Business New Europe quotes Hukumatullo as saying “The Afghan delegation agreed to compromise after we explained how important the new railway is to Tajikistan, which is currently experiencing great difficulties due to the blockade of goods by Uzbekistan”.

Kelif (Келиф) has little in the way of an internet presence but seems to be situated in Turkmenistan on the north bank of the Amu Darya river which forms the Turkmenistan/Afghanistan border. It is close to the Uzbek border, on the railway from Turkmenistan to Termez.

Hoshadi (Хошади, Khoshady, etc) has even less of an online footprint. Maps are inconsistent, but it appears to be somewhere near Shaartuz (Шаартузском) on the Tajik side of the Tajik/Uzbek border on the railway to Qurghonteppa (which has countless other spellings).

View Kelif – Hoshadi railway proposal in a larger map

There have been previous proposals for the planned new line from Turkmenistan through Afghanistan to head more directly for the Afghanistan/Tajikistan border rather than go via Shirkhan Bandar, but it looks rather like this latest proposal is basically a bypass to enable traffic to reach Tajikistan without transiting Uzbekistan, rather than an attempt to serve northern Afghanistan in its own right.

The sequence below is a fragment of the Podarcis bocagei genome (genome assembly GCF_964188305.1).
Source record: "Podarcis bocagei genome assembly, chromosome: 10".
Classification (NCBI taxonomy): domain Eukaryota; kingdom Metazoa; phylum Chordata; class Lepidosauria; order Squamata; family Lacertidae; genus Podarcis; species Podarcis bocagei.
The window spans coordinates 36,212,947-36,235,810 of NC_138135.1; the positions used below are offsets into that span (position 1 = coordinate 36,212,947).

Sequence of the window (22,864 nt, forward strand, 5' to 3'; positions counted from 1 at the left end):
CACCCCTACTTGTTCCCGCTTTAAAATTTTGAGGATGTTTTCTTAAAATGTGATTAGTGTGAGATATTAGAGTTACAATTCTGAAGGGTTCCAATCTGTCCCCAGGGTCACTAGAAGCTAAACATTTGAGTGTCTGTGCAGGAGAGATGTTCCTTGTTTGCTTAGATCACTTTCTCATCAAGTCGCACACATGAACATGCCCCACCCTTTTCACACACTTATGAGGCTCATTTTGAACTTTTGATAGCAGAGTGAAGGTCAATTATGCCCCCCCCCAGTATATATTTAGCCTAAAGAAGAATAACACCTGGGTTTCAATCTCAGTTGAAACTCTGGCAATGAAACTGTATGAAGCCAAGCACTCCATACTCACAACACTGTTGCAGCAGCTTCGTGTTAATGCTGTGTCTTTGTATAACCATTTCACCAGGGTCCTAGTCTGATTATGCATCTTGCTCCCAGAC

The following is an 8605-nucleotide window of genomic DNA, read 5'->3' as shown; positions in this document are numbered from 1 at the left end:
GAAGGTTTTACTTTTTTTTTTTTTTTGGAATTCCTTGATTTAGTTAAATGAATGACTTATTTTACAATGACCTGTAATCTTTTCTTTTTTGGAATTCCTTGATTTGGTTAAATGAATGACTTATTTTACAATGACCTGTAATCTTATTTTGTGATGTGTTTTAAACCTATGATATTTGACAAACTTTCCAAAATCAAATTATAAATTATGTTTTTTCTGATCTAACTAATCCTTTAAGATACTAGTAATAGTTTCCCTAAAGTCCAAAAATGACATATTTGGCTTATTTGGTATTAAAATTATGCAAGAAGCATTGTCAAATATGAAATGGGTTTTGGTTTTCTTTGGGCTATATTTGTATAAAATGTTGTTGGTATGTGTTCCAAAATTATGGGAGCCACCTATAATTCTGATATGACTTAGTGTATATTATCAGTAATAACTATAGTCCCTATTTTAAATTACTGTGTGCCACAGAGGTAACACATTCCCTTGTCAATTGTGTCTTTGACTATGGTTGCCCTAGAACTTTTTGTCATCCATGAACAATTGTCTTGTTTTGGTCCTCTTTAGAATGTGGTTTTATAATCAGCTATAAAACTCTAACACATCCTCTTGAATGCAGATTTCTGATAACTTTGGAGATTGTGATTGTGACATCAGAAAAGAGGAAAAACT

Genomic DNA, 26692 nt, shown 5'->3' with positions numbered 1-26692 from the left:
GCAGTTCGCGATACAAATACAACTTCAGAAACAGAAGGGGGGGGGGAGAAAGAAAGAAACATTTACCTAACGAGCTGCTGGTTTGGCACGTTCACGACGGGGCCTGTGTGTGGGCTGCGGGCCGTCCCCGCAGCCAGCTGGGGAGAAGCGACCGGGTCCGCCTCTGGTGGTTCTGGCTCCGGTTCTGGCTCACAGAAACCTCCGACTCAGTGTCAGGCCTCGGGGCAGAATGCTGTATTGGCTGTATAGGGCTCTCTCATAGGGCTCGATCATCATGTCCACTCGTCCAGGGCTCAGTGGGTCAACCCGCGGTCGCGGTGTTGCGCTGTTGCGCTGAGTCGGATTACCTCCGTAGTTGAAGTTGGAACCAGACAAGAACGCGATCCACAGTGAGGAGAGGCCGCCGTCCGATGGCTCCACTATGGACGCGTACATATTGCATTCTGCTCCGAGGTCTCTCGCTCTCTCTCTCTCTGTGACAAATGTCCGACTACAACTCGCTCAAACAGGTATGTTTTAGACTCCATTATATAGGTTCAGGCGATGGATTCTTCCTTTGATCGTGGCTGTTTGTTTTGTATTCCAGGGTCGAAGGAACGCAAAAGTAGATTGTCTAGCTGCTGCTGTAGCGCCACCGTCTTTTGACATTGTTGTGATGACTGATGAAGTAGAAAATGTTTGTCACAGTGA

RIA Novosti quotes Hukumatullo as saying the revised route would be a bit over 200 km long. Tajikistan would be able to avoid paying high fees to Uzbekistan and risking transit problems, while Afghanistan would receive income from transit traffic. The annual volume of freight is given as 5 million tonnes.2

However, Turkmenistan’s Ministry of Foreign Affairs is not happy with the change of plan, and has issued a press release (my emphasis):3